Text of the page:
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|Journal of Financial Service Professionals - Current Issue|
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Vol. 74, No. 5, September 2020
FOCUS ON Estate Planning & Financial PlanningImplementing Guardianship Policies in Special Needs Planning: Five Possible Pitfalls
Annemarie M. Kelly, JD, LLM
Lewis B. Hershey, PhD, MA
Christina N. Marsack-Topolewski, PhD, LMSW
This article reviews recent literature, policies, and litigation concerning guardianship matters to analyze public and private guardianship programs across all 50 states. Special needs planners should consider that guardianship issues are rife with systemic inequities and inefficiencies. The authors conclude that planners must be aware of at least five possible pitfalls to best serve their clients: (1) There is a pressing need for improved government oversight of guardianship arrangements; (2) A full guardianship order can sometimes remove more rights than necessary; (3) Guardians can face conflicts of interest between their income and fiduciary duty; (4) Federal and state governments do not have comprehensive datasets to analyze guardianship matters in detail; and (5) Guardianship reform policies are stymied by insufficient government funding.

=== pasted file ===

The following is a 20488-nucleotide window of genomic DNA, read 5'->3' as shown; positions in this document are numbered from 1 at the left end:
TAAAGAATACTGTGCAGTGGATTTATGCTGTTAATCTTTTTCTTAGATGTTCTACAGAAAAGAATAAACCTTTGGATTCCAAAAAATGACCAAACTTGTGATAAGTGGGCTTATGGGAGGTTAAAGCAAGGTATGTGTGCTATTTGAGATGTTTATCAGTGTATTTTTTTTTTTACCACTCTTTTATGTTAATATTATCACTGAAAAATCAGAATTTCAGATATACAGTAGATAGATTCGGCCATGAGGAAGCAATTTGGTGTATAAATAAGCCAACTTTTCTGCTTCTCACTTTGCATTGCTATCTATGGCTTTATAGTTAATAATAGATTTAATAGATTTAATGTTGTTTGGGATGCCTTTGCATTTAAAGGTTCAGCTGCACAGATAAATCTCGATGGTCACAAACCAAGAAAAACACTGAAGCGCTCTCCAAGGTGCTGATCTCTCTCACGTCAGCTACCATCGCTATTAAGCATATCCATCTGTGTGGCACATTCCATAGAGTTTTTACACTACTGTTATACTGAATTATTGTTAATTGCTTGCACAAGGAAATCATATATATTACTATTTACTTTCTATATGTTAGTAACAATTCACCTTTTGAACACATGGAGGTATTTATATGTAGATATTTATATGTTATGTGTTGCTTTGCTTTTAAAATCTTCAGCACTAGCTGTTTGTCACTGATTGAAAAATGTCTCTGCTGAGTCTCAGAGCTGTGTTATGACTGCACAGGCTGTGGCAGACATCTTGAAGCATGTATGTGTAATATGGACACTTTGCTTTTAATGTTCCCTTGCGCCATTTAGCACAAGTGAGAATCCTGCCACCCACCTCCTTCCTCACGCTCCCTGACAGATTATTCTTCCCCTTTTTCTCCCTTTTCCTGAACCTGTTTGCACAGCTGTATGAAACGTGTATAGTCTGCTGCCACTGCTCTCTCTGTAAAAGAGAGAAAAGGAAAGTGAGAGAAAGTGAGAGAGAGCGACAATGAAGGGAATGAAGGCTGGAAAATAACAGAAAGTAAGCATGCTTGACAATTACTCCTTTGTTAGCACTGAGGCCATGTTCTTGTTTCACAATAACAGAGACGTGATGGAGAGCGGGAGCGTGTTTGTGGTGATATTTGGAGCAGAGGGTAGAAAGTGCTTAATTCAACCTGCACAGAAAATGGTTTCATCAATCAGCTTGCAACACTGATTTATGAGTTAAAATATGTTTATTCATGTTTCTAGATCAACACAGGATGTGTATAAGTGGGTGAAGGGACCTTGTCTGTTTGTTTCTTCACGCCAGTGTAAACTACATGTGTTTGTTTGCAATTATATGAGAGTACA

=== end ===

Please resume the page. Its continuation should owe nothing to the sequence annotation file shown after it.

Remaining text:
Common Business Valuation Methods and Related Topics
David K. Smucker, CPA, CLU, ChFC, MSM
Valuation of a closely held business is frequently a stumbling block in a succession or estate planning engagement. Formal valuations may eventually be necessary, but at the beginning they are often viewed as time consuming and expensive. Several major insurers offer informal assistance in valuing closely held businesses. This article will assist financial services professionals to become conversant with common valuation formulas and related topics, so they can be more effective in assisting in succession and estate planning engagements that require business valuations.
Paycheck Protection Program: Piecing Together the Loan-Forgiveness Phase
Suzanne M. Gradisher, JD, MTax, MBA, CPA (inactive)
Terri Tassell-Getman, JD, CLU, ChFC, RICP, AEP (Distinguished)
Since the Coronavirus Aid, Relief, and Economic Security (CARES) Act was signed into law on March 27, 2020, it has garnered nationwide attention. A program that generated significant excitement from the small-business community is the Paycheck Protection Program (PPP), because it appeared to offer owners an incredible opportunity for relief from the economic crisis caused by the coronavirus pandemic. Unfortunately, guidance has been released in a piecemeal fashion, creating difficulty in the implementation of the requirements. With all of the challenges business owners have faced so far in maneuvering the PPP provisions, the greatest test will be whether the average PPP borrower will be able to sift through all the guidance to find how to determine forgiveness. This article will help financial professionals understand the criteria to achieve forgiveness of PPP loans.